What is certainly true is that, until the recent past, the great public boarding schools were very peculiar places. Martin Stephen, a former head of Manchester Grammar School and St Paul’s, recalls that, when he was a pupil at Uppingham in the 1960s, the pockets in boys’ trousers were sewn up to stop them playing with their genitals. Stephen is entertaining on such eccentricities and admits that, for the majority of their existence, “public schools did very little to advance learning”. But they are now, he insists, “the best schools in the world” and all that is needed to mitigate the injustices that Verkaik describes is to “share what they do for the greater good”. Public school heads would have you believe they are endeavouring to do exactly that through means-tested bursaries but Verkaik comprehensively demolishes their claims. In 2017, according to figures from the the Independent Schools Council, only 1 per cent of their pupils paid no fees at all and a high proportion of fee reductions go to school “family”: children of alumni, children of the school’s own teachers or siblings of older pupils, for example.

If Anthony Seldon, a former head of Brighton and Wellington colleges, is to be believed, none of this need worry us in the future. Artificial Intelligence (AI) will offer “an Eton-quality teacher for all” so that “gross social unfairness” will be swept away. “Passive” learning at “a mono-speed pace determined by the teacher” will be over. Children will be placed not in classrooms but in “learning studios” with furniture arranged “to align with the principles of student agency, flexibility and choice” and the teacher’s desk, if there is one, “pushed to the margins”. Most schools still prepare children for the 20th century, not the 21st, Seldon laments. “Wake up… Smell the silicon,” he instructs.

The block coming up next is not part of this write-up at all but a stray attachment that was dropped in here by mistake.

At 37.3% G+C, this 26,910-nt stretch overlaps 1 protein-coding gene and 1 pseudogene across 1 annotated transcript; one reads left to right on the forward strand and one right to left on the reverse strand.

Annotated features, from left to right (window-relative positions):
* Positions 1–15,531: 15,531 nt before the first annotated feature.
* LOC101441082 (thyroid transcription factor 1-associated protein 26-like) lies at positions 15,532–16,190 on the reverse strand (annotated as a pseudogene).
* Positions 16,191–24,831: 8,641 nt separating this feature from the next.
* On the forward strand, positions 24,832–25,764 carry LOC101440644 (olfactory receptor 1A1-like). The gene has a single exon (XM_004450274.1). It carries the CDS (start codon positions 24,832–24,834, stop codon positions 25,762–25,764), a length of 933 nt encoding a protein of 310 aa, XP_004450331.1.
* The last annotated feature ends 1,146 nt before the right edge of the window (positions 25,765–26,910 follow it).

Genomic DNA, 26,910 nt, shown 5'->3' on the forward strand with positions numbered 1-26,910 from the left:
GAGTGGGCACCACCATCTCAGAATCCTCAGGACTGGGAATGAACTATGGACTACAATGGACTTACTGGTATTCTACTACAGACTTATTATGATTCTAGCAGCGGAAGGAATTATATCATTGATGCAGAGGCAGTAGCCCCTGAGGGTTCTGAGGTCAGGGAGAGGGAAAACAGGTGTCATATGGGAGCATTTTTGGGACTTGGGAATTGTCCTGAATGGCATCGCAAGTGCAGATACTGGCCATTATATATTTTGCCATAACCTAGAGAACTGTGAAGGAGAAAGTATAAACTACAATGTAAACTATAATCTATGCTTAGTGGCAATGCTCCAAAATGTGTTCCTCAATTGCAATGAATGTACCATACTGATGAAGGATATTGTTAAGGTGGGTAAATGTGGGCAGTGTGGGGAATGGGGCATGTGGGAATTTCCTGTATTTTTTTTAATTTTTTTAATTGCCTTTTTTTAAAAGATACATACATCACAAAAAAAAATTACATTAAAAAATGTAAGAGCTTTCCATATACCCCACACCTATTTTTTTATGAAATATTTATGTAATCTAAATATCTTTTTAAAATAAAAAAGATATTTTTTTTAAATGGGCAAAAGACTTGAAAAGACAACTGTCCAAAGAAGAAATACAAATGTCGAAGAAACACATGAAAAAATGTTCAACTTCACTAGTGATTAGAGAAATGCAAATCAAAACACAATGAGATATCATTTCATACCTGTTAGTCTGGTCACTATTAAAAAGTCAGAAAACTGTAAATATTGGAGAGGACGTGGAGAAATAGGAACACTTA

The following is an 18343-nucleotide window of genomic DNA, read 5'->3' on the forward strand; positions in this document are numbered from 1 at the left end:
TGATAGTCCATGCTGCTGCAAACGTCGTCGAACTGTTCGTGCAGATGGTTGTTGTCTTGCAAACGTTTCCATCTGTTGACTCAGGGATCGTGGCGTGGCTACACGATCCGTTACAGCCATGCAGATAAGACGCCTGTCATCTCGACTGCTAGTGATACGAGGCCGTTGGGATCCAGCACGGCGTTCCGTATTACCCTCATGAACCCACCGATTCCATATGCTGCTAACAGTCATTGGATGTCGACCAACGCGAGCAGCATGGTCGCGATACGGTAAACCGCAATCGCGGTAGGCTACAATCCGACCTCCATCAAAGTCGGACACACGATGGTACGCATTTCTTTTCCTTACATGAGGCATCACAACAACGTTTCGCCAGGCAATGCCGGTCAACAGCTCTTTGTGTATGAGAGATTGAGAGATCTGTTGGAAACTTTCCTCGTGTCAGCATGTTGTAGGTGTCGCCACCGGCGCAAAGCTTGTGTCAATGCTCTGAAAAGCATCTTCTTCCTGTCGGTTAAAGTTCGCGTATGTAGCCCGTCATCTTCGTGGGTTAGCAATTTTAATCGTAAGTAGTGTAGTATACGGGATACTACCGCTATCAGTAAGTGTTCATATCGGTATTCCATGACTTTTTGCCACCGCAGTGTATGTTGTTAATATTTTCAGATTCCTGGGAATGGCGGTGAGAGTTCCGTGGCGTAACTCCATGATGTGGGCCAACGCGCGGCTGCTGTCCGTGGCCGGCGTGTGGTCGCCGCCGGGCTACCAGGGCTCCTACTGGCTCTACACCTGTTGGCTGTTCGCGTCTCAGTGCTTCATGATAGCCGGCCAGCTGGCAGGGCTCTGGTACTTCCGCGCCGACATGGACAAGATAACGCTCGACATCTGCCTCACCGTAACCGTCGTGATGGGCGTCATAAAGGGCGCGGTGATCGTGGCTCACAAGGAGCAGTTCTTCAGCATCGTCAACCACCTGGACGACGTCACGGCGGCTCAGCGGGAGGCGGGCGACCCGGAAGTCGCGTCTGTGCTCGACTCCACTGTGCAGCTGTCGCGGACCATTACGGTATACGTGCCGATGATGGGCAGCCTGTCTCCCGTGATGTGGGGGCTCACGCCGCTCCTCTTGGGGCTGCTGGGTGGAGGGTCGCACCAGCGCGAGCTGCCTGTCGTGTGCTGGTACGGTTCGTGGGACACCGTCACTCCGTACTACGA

This new educational world sounds very like the more forward-looking state schools of the 1960s with their open-plan classrooms and child-centred “discovery” learning. It became conventional wisdom, particularly among public school heads and Tory politicians, that this was all sloppy nonsense and the spread of such “trendy” ideas explained the state schools’ failure to get their pupils into top universities. Michael Gove’s five years as education secretary, in which he restored the primacy of academic subjects and heavy factual content in syllabuses, sealed the defeat of “progressive” teaching styles.

Now, it seems, the future lies with what Seldon calls “smart schools”. And who will be the first to invest in re-designed buildings and cutting-edge technology? Not, I think, our state schools, their budgets shrunk by austerity, their teachers’ spirit cowed by government-imposed tests, exams and league tables. Prepare for the public schools to leap ahead again, ensuring their pupils continue to monopolise positions of power while mocking and denigrating the schools that educate 93 per cent of the nation’s children. 

Posh Boys: How the English Public Schools Ruin Britain
Robert Verkaik
Oneworld, 380pp, £12.99

The English Public School: A Personal and Irreverent History
Martin Stephen
Metro, 296pp, £16.99

The Fourth Education Revolution: Will Artificial Intelligence Liberate or Infantilise Humanity?
Anthony Seldon with Oladimeji Abidoye
Uni of Buckingham Press, 340pp, £14.99

Peter Wilby was editor of the Independent on Sunday from 1995 to 1996 and of the New Statesman from 1998 to 2005. He writes the weekly First Thoughts column for the NS.

This article first appeared in the 22 June 2018 issue of the New Statesman, Conservatives in crisis